Mp3 Leila feat. Luca Santucci / Norwegian Wood (Beatles Cover)
Great story around the song (from Wikipedia). Maybe Lennon and McCartney can compete with Rod in the sleaze challenge:
The lyrics of the song sketch an encounter between the singer and an unnamed girl. They drink wine in her room and talk into the night. However, at 2 A.M. the unnamed girl ceases their flirtation, which the speaker may have been hoping to end in consummation, declaring "it's time for bed", leaving him to crawl off to "sleep in the bath" alone.
"Norwegian Wood" refers to the cheap pinewood that often finished the interiors of working class British flats. The last verse states that the singer lights a fire, the implication being that the singer in fact sets fire to the girl's flat, presumably as revenge for not sleeping with the singer.
McCartney himself states the final line of the song indicates that the singer burned the home of the girl. As he explained:
- Peter Asher [brother of McCartney's then-girlfriend Jane Asher] had just done his room out in wood, and a lot of people were decorating their places in wood. Norwegian wood. It was pine, really, just cheap pine. But it's not as good a title, is it, "Cheap Pine"? It was a little parody, really, on those kind of girls who, when you'd get back to their flat, there would be a lot of Norwegian wood. It was completely imaginary from my point of view, but not from John's. It was based on an affair he had. She made him sleep in the bath and then, finally, in the last verse, I had this idea to set the Norwegian wood on fire as a revenge. She led him on and said, "You'd better sleep in the bath." And in our world, that meant the guy having some sort of revenge, so it meant burning the place down....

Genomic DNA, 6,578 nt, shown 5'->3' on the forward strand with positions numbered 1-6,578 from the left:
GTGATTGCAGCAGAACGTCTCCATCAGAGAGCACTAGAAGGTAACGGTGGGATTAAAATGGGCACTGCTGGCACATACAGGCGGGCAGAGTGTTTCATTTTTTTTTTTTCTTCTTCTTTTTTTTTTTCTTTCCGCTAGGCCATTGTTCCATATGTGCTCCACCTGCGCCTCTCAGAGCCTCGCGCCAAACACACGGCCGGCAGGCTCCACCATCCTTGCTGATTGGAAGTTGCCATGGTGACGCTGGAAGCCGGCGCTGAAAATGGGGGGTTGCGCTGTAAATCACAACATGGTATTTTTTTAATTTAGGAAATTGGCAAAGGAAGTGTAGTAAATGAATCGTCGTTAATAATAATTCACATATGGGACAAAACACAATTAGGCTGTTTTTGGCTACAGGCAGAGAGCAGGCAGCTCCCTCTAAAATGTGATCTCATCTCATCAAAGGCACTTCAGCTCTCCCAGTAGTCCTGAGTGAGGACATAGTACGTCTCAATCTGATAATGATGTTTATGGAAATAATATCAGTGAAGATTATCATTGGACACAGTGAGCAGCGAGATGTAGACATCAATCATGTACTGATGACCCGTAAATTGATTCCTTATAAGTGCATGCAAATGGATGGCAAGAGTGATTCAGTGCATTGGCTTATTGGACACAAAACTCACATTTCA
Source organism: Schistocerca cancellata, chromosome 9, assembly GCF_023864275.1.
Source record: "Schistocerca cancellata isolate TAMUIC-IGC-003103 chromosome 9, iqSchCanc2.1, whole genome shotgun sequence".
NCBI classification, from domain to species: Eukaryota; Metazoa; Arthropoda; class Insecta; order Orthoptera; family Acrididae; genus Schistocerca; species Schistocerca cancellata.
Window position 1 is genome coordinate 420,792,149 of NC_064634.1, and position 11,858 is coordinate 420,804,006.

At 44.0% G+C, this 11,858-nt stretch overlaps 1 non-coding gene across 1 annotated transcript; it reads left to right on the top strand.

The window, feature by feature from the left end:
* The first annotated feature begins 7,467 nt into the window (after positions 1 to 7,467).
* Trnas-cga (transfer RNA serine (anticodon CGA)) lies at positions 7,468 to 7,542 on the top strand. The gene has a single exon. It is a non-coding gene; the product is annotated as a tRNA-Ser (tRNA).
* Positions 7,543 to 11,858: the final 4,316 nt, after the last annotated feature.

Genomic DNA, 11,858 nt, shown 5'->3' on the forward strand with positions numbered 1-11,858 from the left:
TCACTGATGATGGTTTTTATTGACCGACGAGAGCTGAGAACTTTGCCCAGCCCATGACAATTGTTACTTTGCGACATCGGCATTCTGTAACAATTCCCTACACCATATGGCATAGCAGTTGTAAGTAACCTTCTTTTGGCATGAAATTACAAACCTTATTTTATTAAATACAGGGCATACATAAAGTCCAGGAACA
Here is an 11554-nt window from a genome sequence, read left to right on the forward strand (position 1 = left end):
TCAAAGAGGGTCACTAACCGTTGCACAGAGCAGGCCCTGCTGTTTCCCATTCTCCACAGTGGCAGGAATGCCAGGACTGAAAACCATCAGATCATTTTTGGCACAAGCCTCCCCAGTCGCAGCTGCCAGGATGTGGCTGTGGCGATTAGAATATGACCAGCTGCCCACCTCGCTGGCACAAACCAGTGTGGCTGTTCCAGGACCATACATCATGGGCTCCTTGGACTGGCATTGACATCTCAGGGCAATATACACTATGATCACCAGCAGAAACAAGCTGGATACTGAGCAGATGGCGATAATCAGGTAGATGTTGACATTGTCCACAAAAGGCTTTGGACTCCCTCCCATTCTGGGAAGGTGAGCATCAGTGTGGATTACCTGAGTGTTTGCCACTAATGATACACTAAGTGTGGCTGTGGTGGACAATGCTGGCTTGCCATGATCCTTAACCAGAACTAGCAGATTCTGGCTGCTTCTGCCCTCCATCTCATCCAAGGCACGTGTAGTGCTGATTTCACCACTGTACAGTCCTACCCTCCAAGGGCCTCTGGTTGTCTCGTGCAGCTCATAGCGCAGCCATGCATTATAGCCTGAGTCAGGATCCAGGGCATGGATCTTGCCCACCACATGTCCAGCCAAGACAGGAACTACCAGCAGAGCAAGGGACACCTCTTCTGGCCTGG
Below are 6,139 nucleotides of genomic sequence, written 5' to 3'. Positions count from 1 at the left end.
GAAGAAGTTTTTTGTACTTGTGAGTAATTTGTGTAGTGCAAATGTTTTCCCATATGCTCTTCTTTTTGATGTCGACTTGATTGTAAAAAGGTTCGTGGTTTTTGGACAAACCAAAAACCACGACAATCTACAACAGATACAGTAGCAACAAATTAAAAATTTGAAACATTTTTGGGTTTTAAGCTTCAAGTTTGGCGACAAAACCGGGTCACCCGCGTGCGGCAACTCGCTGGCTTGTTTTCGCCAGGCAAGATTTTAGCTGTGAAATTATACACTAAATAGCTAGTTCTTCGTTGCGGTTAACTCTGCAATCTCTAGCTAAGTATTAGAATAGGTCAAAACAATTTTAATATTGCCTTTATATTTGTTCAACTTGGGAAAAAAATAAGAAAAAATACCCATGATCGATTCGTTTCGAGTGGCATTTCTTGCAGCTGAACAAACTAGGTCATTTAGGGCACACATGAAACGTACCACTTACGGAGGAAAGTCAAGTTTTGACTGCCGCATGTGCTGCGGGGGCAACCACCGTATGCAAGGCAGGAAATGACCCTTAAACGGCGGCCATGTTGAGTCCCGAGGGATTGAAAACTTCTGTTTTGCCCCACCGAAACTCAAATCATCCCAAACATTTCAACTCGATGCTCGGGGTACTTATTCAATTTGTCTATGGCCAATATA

- Reporter: I'd like to direct this question to messrs. Lennon and McCartney. In a recent article, Time magazine put down pop music. And they referred to "Day Tripper" as being about a prostitute...
- Paul: Oh yeah.
- Reporter: ...and "Norwegian Wood" as being about a lesbian.
- Paul: Oh yeah.
- Reporter: I just wanted to know what your intent was when you wrote it, and what your feeling is about the Time magazine criticism of the music that is being written today.
- Paul: We were just trying to write songs about prostitutes and lesbians, that's all.